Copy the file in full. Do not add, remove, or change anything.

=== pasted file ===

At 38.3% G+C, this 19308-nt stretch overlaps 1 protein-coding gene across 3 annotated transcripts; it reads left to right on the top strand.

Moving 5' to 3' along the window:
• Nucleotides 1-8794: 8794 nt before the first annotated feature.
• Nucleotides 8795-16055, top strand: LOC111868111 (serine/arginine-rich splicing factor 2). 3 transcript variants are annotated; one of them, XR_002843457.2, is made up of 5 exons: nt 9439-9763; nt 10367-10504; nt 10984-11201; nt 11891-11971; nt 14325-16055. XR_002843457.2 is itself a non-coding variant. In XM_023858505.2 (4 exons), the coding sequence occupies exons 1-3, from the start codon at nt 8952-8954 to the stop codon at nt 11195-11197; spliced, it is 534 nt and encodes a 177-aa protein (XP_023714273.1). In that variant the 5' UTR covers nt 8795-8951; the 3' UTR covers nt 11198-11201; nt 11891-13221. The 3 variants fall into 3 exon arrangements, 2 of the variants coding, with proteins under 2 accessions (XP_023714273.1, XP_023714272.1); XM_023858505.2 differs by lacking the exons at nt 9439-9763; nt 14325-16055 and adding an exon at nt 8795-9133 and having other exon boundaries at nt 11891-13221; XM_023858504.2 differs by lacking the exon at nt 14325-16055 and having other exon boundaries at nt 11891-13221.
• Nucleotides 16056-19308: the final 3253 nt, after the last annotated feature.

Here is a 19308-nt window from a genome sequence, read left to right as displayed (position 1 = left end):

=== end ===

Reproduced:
At 38.3% G+C, this 19308-nt stretch overlaps 1 protein-coding gene across 3 annotated transcripts; it reads left to right on the top strand.

Moving 5' to 3' along the window:
• Nucleotides 1-8794: 8794 nt before the first annotated feature.
• Nucleotides 8795-16055, top strand: LOC111868111 (serine/arginine-rich splicing factor 2). 3 transcript variants are annotated; one of them, XR_002843457.2, is made up of 5 exons: nt 9439-9763; nt 10367-10504; nt 10984-11201; nt 11891-11971; nt 14325-16055. XR_002843457.2 is itself a non-coding variant. In XM_023858505.2 (4 exons), the coding sequence occupies exons 1-3, from the start codon at nt 8952-8954 to the stop codon at nt 11195-11197; spliced, it is 534 nt and encodes a 177-aa protein (XP_023714273.1). In that variant the 5' UTR covers nt 8795-8951; the 3' UTR covers nt 11198-11201; nt 11891-13221. The 3 variants fall into 3 exon arrangements, 2 of the variants coding, with proteins under 2 accessions (XP_023714273.1, XP_023714272.1); XM_023858505.2 differs by lacking the exons at nt 9439-9763; nt 14325-16055 and adding an exon at nt 8795-9133 and having other exon boundaries at nt 11891-13221; XM_023858504.2 differs by lacking the exon at nt 14325-16055 and having other exon boundaries at nt 11891-13221.
• Nucleotides 16056-19308: the final 3253 nt, after the last annotated feature.

Here is a 19308-nt window from a genome sequence, read left to right as displayed (position 1 = left end):